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In ASP.NET there is a System.Web.HttpRequest class, which contains ServerVariables property which can provide us the IP address from REMOTE_ADDR property value.

However, I could not find a similar way to get the IP address of the remote host from ASP.NET Web API.

How can I get the IP address of the remote host that is making the request?

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4 Answers

up vote 80 down vote accepted

It's possible to do that, but not very discoverable - you need to use the property bag from the incoming request, and the property you need to access depends on whether you're using the Web API under IIS (webhosted) or self-hosted. The code below shows how this can be done.

private string GetClientIp(HttpRequestMessage request)
{
    if (request.Properties.ContainsKey("MS_HttpContext"))
    {
        return ((HttpContextWrapper)request.Properties["MS_HttpContext"]).Request.UserHostAddress;
    }
    else if (request.Properties.ContainsKey(RemoteEndpointMessageProperty.Name))
    {
        RemoteEndpointMessageProperty prop;
        prop = (RemoteEndpointMessageProperty)request.Properties[RemoteEndpointMessageProperty.Name];
        return prop.Address;
    }
    else
    {
        return null;
    }
}
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Thank you! Just a small fix - HttpContextWrapper must be used instead of HttpContext. –  paulius_l Mar 6 '12 at 10:23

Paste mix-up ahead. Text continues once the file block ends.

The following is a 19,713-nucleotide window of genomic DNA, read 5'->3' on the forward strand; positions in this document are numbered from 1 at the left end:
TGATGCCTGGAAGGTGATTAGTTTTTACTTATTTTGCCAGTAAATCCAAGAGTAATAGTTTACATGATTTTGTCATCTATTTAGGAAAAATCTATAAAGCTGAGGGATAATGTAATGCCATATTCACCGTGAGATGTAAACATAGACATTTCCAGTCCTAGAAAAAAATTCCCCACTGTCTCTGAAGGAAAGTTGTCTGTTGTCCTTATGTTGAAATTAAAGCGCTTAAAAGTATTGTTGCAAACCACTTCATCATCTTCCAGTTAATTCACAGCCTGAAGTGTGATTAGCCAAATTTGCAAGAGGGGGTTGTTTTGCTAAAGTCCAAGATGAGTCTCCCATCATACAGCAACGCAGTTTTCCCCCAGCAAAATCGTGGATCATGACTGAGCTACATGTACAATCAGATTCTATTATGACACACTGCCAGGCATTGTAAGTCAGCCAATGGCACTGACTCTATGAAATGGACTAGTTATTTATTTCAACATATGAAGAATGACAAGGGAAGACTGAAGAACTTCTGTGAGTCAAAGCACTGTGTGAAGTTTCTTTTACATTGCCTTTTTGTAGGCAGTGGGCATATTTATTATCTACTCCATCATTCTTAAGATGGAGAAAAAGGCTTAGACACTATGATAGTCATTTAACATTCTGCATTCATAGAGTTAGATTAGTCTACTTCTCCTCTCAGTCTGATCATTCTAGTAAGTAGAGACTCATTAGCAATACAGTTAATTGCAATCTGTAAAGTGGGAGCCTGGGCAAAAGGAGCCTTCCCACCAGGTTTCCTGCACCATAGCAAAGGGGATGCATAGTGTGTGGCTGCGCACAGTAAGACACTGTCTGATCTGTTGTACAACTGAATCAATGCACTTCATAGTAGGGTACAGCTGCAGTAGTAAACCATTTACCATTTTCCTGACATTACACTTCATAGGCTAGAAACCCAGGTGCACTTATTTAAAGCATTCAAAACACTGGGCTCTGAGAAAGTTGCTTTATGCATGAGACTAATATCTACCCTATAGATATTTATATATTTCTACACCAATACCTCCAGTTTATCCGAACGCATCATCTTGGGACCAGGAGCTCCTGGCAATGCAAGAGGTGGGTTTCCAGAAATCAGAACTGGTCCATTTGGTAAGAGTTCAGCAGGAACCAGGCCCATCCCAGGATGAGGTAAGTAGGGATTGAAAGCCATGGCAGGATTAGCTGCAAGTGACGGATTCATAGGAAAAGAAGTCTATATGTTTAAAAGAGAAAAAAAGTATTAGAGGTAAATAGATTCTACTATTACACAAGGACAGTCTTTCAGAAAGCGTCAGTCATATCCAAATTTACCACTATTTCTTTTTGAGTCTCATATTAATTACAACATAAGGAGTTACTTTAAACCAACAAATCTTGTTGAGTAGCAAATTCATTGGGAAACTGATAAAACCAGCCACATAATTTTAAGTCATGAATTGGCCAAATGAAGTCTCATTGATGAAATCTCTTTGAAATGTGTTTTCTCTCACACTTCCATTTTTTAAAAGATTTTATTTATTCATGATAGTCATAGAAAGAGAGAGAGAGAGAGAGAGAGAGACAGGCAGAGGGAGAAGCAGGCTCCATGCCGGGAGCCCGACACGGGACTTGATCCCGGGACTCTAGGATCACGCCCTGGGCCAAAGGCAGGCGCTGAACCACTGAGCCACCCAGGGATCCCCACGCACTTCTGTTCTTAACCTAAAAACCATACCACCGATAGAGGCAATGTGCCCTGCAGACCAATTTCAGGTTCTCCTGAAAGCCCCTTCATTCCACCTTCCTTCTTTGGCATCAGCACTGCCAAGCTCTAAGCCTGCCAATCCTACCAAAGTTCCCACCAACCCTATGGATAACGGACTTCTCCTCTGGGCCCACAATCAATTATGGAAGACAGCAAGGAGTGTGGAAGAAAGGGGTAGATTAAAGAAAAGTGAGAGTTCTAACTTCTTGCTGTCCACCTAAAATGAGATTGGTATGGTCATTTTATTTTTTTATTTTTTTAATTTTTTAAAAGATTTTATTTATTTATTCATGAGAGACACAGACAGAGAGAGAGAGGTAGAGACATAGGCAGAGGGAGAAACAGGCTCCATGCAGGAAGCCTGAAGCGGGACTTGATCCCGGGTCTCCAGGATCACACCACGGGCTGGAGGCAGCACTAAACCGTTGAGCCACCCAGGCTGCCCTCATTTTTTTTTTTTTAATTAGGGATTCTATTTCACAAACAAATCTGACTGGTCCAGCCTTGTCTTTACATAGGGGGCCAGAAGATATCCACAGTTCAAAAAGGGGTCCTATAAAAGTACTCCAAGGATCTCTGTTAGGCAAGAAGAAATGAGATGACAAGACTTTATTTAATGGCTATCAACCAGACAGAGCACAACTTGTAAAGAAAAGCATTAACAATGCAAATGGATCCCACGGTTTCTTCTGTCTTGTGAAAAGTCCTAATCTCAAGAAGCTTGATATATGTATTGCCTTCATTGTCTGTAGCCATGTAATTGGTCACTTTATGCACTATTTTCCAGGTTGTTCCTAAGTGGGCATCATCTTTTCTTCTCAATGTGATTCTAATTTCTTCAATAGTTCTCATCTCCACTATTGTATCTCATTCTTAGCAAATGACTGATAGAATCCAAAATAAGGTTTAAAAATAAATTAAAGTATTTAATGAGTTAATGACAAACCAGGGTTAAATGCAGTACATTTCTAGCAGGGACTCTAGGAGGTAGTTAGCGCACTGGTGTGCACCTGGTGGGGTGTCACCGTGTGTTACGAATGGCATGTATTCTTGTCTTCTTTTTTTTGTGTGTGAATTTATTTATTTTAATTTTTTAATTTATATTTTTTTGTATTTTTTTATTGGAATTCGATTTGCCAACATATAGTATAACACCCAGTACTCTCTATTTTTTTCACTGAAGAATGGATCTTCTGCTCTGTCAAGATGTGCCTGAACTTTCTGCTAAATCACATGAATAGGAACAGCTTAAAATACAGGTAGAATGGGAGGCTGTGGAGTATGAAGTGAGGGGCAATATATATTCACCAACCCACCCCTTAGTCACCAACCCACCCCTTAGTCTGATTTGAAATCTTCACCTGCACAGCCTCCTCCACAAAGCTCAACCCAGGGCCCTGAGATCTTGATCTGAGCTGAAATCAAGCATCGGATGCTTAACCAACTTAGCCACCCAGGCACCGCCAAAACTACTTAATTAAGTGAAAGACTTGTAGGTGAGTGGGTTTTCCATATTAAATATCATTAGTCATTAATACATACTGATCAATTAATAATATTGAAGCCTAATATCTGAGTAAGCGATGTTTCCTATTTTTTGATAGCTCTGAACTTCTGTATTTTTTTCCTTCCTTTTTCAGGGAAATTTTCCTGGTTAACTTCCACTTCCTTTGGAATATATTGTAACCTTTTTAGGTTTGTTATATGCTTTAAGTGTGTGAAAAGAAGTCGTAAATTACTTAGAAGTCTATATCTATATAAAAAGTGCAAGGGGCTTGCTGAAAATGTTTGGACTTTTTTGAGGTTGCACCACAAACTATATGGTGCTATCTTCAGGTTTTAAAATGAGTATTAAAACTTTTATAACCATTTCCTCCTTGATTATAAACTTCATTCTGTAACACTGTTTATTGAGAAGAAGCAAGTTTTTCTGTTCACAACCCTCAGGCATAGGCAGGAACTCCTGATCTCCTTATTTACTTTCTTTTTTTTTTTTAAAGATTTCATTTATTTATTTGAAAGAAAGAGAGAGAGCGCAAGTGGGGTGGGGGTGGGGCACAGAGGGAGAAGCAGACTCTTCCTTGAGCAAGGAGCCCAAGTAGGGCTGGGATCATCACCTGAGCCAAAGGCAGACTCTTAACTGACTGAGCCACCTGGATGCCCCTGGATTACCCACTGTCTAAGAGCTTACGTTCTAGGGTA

Thanks, fixed it. –  carlosfigueira Mar 6 '12 at 14:51
2  
Thanks, I was looking for this too. Minor improvement = extension class: gist.github.com/2653453 –  MikeJansen May 10 '12 at 14:35
5  
The WebAPI is for the most part very clean. It's a shame that code like this is needed for something trivial as an IP. –  Toad Aug 17 '12 at 13:38
2  
@Slauma, yes, they are. ASP.NET Web API is (currently) implemented in two "flavors", self-hosted and web-hosted. The web-hosted version is implemented on top of ASP.NET, while the self-hosted one on top of a WCF listener. Notice that the platform (ASP.NET Web API) itself is hosting-agnostic, so it's possible that someone will implement a different hosting in the future and the host will surface that property (remote endpoint) differently. –  carlosfigueira Aug 23 '12 at 18:24
show 6 more comments

If you really want a one-liner and don't plan to self-host Web API:

((System.Web.HttpContextWrapper)Request.Properties["MS_HttpContext"]).Request.UserHostAddress;
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This solution also covers Web API self-hosted using Owin. Partially from here.

You can create a private method in you ApiController that will return remote IP address no matter how you host your Web API:

 private const string HttpContext = "MS_HttpContext";
 private const string RemoteEndpointMessage =
     "System.ServiceModel.Channels.RemoteEndpointMessageProperty";
 private const string OwinContext = "MS_OwinContext";

 private string GetClientIp(HttpRequestMessage request)
 {
       // Web-hosting
       if (request.Properties.ContainsKey(HttpContext ))
       {
            HttpContextWrapper ctx = 
                (HttpContextWrapper)request.Properties[HttpContext];
            if (ctx != null)
            {
                return ctx.Request.UserHostAddress;
            }
       }

       // Self-hosting
       if (request.Properties.ContainsKey(RemoteEndpointMessage))
       {
            RemoteEndpointMessageProperty remoteEndpoint =
                (RemoteEndpointMessageProperty)request.Properties[RemoteEndpointMessage];
            if (remoteEndpoint != null)
            {
                return remoteEndpoint.Address;